With the first pitch of the championship of the College World Series set for tonight, now's a good time to take one last look back at WSU's baseball season to try and figure out just what went wrong for the Cougars, who fell far short of their expectations in 2011.
Periodically throughout the year, coach Donnie Marbut took issue with his team's attitude, leadership and preparation. He said the Cougars "embarrassed" themselves after the Fresno State series. He also repeatedly questioned his team's intensity, saying they "lacked urgency," and questioned whether he'd gone too soft on them in practice.
Marbut's a baseball man through-and-through, so it's not surprising that he regularly looked to intangibles to explain just how it was that a team that had its sights set on Omaha and the eight-team CWS couldn't even get into the conversation for a third consecutive regional berth.
But we like things more concrete than that around here. That's not to dismiss what Marbut said -- he's a highly successful baseball coach who has won games with his philosophy, and if he says this year's team wasn't as focused or intense, then I believe him.
However, we can't measure those things. And since we don't watch them practice, we don't know their personalities or work ethics, which means we'd just be aimlessly speculating. If you've been around here for any length of time, you know we avoid that as much as possible.
So, we're left with statistical analysis to shed some light on what went wrong and offer at least a partial explanation of why it happened. But much more than some sort of second-rate substitute, the stats paint a very clear picture of what happened this season. And the conclusions might surprise you.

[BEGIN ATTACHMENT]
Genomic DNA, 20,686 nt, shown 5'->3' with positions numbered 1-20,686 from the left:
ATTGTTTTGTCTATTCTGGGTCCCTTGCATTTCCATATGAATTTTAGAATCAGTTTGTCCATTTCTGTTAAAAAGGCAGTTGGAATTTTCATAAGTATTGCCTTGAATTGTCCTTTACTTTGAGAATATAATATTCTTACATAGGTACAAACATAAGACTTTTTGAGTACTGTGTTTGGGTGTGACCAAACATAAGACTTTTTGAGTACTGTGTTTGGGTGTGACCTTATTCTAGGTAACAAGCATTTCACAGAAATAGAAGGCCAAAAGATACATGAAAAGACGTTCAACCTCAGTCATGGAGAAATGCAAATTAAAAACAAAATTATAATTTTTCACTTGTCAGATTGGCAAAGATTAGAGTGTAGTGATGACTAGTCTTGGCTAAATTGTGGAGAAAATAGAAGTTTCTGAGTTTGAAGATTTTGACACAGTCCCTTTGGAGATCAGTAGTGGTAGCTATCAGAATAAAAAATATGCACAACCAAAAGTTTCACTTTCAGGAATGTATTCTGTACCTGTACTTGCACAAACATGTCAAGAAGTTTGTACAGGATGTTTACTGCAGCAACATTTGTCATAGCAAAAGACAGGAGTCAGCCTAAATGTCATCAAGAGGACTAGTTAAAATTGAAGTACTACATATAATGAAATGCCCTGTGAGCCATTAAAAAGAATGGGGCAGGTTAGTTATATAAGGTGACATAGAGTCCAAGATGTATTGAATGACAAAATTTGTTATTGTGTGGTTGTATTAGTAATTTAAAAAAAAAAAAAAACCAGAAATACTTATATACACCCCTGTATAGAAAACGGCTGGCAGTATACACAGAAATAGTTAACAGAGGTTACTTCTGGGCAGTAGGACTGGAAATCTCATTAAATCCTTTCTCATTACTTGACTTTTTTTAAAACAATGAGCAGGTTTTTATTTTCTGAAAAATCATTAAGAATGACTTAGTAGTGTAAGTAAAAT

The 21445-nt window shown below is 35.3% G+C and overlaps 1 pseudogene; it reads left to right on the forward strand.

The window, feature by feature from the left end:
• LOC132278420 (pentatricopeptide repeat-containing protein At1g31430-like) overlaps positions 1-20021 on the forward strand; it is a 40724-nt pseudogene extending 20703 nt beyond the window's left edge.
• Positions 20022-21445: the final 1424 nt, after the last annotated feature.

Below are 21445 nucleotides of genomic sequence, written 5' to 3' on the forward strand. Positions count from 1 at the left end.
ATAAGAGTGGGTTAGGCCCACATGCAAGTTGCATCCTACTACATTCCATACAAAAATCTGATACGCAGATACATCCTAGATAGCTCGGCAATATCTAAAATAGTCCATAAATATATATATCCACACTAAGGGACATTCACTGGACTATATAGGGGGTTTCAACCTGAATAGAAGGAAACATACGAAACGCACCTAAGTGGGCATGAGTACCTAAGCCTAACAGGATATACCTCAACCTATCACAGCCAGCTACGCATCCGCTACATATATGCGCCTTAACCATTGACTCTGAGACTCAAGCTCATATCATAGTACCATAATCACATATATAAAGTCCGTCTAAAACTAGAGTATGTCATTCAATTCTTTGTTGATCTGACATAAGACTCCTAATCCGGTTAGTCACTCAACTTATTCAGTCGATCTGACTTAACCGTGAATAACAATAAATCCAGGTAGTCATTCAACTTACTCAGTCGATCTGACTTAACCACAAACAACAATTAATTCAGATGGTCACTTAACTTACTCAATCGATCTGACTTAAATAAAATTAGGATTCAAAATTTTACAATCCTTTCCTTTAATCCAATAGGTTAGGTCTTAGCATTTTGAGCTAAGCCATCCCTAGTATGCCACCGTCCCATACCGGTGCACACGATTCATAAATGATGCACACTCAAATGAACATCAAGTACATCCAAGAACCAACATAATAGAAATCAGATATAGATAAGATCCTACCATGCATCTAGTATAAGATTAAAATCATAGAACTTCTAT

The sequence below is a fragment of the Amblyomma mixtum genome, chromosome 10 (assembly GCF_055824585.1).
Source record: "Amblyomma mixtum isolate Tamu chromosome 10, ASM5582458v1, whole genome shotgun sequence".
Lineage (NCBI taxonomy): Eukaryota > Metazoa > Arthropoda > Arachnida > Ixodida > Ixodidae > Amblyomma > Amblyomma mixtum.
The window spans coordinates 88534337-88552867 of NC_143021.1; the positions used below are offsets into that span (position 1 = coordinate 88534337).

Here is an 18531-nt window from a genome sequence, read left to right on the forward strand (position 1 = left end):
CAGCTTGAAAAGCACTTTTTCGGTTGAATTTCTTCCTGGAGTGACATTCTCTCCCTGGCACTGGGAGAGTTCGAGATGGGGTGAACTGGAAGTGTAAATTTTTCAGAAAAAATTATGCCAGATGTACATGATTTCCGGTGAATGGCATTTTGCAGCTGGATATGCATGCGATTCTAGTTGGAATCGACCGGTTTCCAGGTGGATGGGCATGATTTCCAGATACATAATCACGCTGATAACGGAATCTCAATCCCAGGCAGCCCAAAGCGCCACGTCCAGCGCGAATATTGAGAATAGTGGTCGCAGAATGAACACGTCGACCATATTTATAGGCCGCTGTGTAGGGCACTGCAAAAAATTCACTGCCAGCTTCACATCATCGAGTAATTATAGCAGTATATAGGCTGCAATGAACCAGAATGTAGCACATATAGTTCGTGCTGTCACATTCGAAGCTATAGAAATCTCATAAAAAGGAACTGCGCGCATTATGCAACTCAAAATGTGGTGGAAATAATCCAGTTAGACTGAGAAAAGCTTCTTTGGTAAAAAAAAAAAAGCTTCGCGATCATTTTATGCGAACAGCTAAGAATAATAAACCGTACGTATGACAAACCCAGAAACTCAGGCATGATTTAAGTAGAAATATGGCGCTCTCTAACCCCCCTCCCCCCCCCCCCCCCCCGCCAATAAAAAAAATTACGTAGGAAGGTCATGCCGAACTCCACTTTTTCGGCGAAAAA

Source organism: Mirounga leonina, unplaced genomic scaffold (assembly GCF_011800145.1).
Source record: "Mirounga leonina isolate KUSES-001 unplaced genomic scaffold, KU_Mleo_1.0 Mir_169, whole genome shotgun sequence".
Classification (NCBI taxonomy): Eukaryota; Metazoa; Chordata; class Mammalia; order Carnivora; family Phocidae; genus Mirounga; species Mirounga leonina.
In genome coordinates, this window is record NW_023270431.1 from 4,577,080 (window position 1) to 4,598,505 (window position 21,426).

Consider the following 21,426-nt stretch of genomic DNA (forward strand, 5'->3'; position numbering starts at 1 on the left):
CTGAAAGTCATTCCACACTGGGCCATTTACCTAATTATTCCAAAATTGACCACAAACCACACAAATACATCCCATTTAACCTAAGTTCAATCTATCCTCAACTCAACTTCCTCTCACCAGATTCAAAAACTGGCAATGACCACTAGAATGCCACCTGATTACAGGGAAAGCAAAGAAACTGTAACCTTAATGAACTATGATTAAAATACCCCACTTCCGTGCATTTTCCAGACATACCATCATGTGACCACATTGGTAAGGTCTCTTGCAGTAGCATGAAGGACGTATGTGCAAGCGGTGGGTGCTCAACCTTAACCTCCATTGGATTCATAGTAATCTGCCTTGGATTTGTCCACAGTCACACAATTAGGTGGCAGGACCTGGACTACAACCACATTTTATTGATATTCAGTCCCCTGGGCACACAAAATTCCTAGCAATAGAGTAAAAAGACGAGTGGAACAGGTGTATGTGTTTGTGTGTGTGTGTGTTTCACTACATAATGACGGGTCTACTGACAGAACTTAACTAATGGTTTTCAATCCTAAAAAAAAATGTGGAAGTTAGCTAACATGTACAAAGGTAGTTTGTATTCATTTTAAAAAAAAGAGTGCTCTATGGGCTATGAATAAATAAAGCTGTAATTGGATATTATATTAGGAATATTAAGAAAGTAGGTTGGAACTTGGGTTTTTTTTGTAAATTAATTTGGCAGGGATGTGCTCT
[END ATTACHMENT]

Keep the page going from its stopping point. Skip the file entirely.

As a wise man once said, baseball is a pretty simple game -- you throw the ball, you catch the ball, you hit the ball. (And sometimes you win, sometimes you lose, sometimes it rains. Think about that.) So when looking for an explanation of where this all went sideways, most people will start simple. They'll do something like this:
Easy, right? The pitching got a little worse, the fielding was about the same, but holy cow, that offense! Wow, did it get way, way worse, scoring 1.4 fewer runs per game! That's the simple explanation for how you go from 37-22 and one win away from a Super Regional to 26-28 and out of the postseason all together -- the terrible offense.
But it's really not that simple. All statistics are contextual, and there's one major piece of context missing from this evaluation: The offensive environment the Cougars played in in 2011 was very, very different from 2010, thanks to the NCAA-mandated implementation this year of BBCOR-tested alloy bats. You can read all about BBCOR testing here, but in short, the new bats have a smaller sweet spot, less of a "trampoline" effect on the ball, and are weighted differently.